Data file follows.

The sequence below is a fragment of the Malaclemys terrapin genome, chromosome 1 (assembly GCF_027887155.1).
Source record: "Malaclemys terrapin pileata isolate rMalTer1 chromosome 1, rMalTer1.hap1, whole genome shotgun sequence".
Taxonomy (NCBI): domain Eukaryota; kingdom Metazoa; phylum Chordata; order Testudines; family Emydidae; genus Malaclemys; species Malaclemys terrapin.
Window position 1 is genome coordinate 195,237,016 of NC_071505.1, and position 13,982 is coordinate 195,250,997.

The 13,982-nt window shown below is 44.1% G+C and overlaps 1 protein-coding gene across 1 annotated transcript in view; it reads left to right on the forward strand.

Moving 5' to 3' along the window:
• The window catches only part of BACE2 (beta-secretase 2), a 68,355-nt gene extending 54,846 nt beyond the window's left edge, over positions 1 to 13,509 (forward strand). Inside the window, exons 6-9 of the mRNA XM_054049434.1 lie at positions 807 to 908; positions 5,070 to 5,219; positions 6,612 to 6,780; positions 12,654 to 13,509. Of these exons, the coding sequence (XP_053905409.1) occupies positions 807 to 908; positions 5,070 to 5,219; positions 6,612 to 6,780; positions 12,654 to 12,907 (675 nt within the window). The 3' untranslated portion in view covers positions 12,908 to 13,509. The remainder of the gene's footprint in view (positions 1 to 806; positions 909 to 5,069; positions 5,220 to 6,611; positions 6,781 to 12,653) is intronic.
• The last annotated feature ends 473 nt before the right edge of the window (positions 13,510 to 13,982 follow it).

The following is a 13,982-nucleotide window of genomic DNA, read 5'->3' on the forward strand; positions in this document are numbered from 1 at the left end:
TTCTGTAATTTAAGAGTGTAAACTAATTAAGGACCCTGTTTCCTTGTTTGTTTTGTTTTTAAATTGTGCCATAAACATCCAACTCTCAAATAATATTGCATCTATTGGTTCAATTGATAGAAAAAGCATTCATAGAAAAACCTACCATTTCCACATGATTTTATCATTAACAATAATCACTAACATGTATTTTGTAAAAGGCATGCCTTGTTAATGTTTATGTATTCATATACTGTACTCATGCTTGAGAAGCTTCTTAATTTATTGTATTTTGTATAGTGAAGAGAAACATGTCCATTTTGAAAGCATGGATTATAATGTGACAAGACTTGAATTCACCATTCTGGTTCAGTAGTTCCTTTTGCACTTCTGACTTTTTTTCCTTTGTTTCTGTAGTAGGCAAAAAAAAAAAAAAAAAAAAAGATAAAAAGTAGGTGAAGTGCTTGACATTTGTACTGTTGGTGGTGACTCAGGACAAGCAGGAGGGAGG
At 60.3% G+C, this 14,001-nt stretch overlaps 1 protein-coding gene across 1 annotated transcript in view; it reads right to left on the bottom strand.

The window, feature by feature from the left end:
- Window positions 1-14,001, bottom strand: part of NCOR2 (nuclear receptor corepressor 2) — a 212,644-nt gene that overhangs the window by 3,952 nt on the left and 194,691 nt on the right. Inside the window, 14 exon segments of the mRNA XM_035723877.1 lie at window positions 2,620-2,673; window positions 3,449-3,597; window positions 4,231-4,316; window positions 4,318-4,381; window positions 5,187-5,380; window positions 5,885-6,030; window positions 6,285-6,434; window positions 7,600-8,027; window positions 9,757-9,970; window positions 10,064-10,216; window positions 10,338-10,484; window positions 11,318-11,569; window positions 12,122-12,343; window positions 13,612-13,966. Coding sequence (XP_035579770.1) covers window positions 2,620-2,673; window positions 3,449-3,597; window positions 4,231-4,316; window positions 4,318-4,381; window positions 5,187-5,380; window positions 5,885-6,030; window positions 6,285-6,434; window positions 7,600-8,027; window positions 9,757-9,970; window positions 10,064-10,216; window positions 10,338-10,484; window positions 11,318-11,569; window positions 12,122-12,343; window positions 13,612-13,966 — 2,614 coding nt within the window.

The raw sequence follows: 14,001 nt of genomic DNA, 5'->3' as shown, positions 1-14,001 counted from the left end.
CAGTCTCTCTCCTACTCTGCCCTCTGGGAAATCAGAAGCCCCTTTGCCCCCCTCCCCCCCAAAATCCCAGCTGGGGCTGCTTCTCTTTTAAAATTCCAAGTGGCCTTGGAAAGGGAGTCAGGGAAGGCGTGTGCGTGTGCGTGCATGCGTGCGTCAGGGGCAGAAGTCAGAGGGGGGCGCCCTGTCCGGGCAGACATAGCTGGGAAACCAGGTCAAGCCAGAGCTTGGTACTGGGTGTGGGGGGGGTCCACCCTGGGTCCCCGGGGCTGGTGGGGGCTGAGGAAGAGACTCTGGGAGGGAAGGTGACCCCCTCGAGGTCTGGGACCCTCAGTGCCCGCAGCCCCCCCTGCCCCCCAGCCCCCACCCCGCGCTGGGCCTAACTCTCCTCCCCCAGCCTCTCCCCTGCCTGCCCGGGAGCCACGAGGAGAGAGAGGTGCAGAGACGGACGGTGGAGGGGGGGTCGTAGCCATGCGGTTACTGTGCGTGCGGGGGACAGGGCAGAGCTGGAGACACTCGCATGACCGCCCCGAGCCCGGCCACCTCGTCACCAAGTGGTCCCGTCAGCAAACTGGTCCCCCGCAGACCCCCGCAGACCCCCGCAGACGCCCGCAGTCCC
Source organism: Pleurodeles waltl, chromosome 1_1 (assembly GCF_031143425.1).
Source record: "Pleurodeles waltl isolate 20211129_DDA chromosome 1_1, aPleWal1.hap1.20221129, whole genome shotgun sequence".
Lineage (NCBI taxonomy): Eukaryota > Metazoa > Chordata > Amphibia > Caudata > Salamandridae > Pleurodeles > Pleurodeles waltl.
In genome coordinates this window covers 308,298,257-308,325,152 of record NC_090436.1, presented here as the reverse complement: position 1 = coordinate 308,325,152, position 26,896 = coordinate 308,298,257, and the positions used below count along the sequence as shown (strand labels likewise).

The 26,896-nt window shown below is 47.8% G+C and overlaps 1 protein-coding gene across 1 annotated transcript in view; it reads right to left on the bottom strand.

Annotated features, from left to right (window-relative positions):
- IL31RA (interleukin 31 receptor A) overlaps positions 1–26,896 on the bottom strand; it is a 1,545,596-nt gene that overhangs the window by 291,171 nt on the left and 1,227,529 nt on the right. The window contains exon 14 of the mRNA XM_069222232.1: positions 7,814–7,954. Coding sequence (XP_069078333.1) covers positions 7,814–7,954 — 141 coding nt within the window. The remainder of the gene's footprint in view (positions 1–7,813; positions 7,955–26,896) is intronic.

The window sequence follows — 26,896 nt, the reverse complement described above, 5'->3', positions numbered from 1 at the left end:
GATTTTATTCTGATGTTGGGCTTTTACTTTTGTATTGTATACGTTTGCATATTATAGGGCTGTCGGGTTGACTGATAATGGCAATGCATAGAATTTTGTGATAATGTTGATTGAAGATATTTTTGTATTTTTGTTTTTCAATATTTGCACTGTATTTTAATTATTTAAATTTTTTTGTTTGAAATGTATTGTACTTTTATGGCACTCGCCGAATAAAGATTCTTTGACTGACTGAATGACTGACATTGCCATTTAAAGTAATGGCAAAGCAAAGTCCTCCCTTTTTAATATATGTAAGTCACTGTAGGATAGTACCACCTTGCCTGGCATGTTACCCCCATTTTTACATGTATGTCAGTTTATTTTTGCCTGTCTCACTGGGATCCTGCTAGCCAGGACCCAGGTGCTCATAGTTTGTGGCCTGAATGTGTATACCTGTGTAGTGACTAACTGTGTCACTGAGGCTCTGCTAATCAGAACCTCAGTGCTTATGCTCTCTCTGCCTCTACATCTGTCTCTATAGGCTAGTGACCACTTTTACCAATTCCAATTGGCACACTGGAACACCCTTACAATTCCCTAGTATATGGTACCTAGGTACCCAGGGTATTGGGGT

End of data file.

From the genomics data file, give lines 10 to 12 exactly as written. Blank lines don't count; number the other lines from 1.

TTCTGTAATTTAAGAGTGTAAACTAATTAAGGACCCTGTTTCCTTGTTTGTTTTGTTTTTAAATTGTGCCATAAACATCCAACTCTCAAATAATATTGCATCTATTGGTTCAATTGATAGAAAAAGCATTCATAGAAAAACCTACCATTTCCACATGATTTTATCATTAACAATAATCACTAACATGTATTTTGTAAAAGGCATGCCTTGTTAATGTTTATGTATTCATATACTGTACTCATGCTTGAGAAGCTTCTTAATTTATTGTATTTTGTATAGTGAAGAGAAACATGTCCATTTTGAAAGCATGGATTATAATGTGACAAGACTTGAATTCACCATTCTGGTTCAGTAGTTCCTTTTGCACTTCTGACTTTTTTTCCTTTGTTTCTGTAGTAGGCAAAAAAAAAAAAAAAAAAAAAGATAAAAAGTAGGTGAAGTGCTTGACATTTGTACTGTTGGTGGTGACTCAGGACAAGCAGGAGGGAGG
At 60.3% G+C, this 14,001-nt stretch overlaps 1 protein-coding gene across 1 annotated transcript in view; it reads right to left on the bottom strand.

The window, feature by feature from the left end: